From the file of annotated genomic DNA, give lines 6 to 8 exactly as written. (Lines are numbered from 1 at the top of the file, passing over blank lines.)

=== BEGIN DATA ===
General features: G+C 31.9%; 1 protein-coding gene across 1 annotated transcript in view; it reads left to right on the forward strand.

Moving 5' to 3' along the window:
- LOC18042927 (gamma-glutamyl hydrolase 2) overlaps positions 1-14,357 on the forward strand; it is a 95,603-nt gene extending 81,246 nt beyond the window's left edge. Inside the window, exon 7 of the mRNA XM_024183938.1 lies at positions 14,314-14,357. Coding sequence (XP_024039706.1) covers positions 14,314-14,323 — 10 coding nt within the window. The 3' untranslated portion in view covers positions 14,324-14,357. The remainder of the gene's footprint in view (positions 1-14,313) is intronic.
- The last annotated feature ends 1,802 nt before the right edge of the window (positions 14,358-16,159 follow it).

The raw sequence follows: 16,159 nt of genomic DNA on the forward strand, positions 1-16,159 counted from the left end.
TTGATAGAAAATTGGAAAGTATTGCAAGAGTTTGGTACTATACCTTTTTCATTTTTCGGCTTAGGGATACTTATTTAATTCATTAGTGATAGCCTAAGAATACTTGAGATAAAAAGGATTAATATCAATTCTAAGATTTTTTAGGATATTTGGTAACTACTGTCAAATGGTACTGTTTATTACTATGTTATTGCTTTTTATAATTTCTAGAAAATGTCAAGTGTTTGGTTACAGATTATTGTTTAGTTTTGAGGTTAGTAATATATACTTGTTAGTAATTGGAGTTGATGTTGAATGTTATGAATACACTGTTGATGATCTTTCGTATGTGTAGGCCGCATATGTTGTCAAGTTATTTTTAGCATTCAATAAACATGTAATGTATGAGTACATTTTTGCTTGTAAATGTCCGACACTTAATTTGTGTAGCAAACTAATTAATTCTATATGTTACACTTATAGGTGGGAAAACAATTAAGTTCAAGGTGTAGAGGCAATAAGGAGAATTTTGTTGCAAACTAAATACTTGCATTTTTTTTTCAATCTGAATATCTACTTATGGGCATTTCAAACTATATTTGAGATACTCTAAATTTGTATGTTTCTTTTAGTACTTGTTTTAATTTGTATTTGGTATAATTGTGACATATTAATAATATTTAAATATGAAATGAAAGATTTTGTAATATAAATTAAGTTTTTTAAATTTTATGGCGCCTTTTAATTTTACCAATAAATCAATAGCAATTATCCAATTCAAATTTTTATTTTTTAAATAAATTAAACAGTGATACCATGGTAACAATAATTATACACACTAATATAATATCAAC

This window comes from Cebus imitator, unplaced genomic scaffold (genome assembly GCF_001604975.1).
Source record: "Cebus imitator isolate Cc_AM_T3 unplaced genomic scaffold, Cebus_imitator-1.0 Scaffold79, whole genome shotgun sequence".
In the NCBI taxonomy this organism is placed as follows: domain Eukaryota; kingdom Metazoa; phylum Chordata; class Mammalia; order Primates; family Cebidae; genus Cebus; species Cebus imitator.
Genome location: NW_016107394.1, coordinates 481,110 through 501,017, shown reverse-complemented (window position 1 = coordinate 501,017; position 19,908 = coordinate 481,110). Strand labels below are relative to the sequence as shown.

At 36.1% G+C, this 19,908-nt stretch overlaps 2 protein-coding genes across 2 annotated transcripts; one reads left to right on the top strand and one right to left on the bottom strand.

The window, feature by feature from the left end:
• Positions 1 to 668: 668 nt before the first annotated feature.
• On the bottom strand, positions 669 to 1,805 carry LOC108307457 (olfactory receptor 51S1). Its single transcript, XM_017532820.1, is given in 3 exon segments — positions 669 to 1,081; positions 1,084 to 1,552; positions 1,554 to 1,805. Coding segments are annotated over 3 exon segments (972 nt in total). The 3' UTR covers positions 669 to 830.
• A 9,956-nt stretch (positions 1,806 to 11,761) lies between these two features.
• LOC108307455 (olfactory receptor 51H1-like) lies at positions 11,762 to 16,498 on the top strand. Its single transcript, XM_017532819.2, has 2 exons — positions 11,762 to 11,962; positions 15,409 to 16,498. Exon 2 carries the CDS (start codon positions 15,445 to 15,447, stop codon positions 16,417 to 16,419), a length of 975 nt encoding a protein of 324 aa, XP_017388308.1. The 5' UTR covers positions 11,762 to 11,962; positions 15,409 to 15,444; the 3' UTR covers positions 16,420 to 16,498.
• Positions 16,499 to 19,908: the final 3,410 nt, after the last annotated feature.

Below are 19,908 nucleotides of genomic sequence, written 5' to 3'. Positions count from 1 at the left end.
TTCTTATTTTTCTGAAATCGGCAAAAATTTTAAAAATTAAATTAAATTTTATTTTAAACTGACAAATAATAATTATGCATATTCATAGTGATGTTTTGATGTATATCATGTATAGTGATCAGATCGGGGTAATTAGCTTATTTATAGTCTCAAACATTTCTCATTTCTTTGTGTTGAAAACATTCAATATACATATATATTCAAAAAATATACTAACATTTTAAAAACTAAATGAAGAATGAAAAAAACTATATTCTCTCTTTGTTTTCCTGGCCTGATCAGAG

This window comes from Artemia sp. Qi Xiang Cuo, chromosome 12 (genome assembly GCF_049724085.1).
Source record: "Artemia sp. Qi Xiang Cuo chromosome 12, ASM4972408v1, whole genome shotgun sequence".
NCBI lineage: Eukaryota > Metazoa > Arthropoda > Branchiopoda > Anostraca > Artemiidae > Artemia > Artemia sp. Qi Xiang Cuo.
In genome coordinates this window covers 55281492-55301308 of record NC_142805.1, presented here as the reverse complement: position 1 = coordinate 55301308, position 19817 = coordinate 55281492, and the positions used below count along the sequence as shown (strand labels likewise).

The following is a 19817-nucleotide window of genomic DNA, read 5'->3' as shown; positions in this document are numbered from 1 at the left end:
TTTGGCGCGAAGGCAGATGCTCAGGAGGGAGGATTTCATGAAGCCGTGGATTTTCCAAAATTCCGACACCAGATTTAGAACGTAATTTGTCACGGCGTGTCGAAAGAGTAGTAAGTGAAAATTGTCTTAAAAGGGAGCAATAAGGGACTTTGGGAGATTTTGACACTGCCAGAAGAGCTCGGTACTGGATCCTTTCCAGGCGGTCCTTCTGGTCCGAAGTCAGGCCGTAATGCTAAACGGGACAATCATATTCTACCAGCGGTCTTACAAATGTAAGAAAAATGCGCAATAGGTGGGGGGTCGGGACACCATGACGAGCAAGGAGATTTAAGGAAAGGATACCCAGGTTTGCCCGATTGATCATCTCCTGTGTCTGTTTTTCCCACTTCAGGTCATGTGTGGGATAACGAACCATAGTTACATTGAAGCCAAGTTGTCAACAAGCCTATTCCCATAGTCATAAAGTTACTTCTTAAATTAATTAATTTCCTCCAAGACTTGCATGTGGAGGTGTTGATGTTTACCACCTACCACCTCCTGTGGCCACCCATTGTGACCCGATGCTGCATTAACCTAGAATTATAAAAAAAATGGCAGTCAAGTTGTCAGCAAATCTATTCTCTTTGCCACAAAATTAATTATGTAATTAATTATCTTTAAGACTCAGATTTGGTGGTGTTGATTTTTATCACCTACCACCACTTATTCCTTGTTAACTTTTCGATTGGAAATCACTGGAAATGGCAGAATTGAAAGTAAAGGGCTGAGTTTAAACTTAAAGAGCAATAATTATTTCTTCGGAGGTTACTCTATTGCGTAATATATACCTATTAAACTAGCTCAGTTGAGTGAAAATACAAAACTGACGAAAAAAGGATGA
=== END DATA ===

TTGATAGAAAATTGGAAAGTATTGCAAGAGTTTGGTACTATACCTTTTTCATTTTTCGGCTTAGGGATACTTATTTAATTCATTAGTGATAGCCTAAGAATACTTGAGATAAAAAGGATTAATATCAATTCTAAGATTTTTTAGGATATTTGGTAACTACTGTCAAATGGTACTGTTTATTACTATGTTATTGCTTTTTATAATTTCTAGAAAATGTCAAGTGTTTGGTTACAGATTATTGTTTAGTTTTGAGGTTAGTAATATATACTTGTTAGTAATTGGAGTTGATGTTGAATGTTATGAATACACTGTTGATGATCTTTCGTATGTGTAGGCCGCATATGTTGTCAAGTTATTTTTAGCATTCAATAAACATGTAATGTATGAGTACATTTTTGCTTGTAAATGTCCGACACTTAATTTGTGTAGCAAACTAATTAATTCTATATGTTACACTTATAGGTGGGAAAACAATTAAGTTCAAGGTGTAGAGGCAATAAGGAGAATTTTGTTGCAAACTAAATACTTGCATTTTTTTTTCAATCTGAATATCTACTTATGGGCATTTCAAACTATATTTGAGATACTCTAAATTTGTATGTTTCTTTTAGTACTTGTTTTAATTTGTATTTGGTATAATTGTGACATATTAATAATATTTAAATATGAAATGAAAGATTTTGTAATATAAATTAAGTTTTTTAAATTTTATGGCGCCTTTTAATTTTACCAATAAATCAATAGCAATTATCCAATTCAAATTTTTATTTTTTAAATAAATTAAACAGTGATACCATGGTAACAATAATTATACACACTAATATAATATCAAC

This window comes from Cebus imitator, unplaced genomic scaffold (genome assembly GCF_001604975.1).
Source record: "Cebus imitator isolate Cc_AM_T3 unplaced genomic scaffold, Cebus_imitator-1.0 Scaffold79, whole genome shotgun sequence".